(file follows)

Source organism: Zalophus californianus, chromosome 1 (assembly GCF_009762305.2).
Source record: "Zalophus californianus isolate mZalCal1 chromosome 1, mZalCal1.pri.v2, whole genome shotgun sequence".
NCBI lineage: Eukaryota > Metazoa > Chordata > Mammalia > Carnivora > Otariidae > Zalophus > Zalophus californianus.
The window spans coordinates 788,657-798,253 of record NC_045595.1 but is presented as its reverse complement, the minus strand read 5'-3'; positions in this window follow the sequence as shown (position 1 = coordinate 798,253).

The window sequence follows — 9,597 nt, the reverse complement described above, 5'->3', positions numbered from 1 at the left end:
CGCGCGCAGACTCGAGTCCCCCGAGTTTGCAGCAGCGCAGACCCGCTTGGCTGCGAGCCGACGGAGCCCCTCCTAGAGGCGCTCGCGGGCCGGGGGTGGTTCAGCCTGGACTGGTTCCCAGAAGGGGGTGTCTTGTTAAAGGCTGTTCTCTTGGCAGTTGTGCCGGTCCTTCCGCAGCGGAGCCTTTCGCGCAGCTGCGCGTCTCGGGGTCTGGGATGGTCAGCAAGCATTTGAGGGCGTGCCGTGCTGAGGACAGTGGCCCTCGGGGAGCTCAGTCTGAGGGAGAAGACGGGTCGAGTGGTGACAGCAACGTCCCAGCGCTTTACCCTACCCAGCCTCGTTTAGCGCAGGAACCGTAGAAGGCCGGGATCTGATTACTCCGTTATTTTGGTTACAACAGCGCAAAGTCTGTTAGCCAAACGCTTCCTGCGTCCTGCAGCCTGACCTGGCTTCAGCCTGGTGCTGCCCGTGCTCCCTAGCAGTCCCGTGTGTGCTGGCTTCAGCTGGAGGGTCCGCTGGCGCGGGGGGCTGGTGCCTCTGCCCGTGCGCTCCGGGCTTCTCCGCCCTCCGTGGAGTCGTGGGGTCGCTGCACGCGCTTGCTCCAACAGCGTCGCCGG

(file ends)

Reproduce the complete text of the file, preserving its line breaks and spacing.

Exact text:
Source organism: Zalophus californianus, chromosome 1 (assembly GCF_009762305.2).
Source record: "Zalophus californianus isolate mZalCal1 chromosome 1, mZalCal1.pri.v2, whole genome shotgun sequence".
NCBI lineage: Eukaryota > Metazoa > Chordata > Mammalia > Carnivora > Otariidae > Zalophus > Zalophus californianus.
The window spans coordinates 788,657-798,253 of record NC_045595.1 but is presented as its reverse complement, the minus strand read 5'-3'; positions in this window follow the sequence as shown (position 1 = coordinate 798,253).

The window sequence follows — 9,597 nt, the reverse complement described above, 5'->3', positions numbered from 1 at the left end:
CGCGCGCAGACTCGAGTCCCCCGAGTTTGCAGCAGCGCAGACCCGCTTGGCTGCGAGCCGACGGAGCCCCTCCTAGAGGCGCTCGCGGGCCGGGGGTGGTTCAGCCTGGACTGGTTCCCAGAAGGGGGTGTCTTGTTAAAGGCTGTTCTCTTGGCAGTTGTGCCGGTCCTTCCGCAGCGGAGCCTTTCGCGCAGCTGCGCGTCTCGGGGTCTGGGATGGTCAGCAAGCATTTGAGGGCGTGCCGTGCTGAGGACAGTGGCCCTCGGGGAGCTCAGTCTGAGGGAGAAGACGGGTCGAGTGGTGACAGCAACGTCCCAGCGCTTTACCCTACCCAGCCTCGTTTAGCGCAGGAACCGTAGAAGGCCGGGATCTGATTACTCCGTTATTTTGGTTACAACAGCGCAAAGTCTGTTAGCCAAACGCTTCCTGCGTCCTGCAGCCTGACCTGGCTTCAGCCTGGTGCTGCCCGTGCTCCCTAGCAGTCCCGTGTGTGCTGGCTTCAGCTGGAGGGTCCGCTGGCGCGGGGGGCTGGTGCCTCTGCCCGTGCGCTCCGGGCTTCTCCGCCCTCCGTGGAGTCGTGGGGTCGCTGCACGCGCTTGCTCCAACAGCGTCGCCGG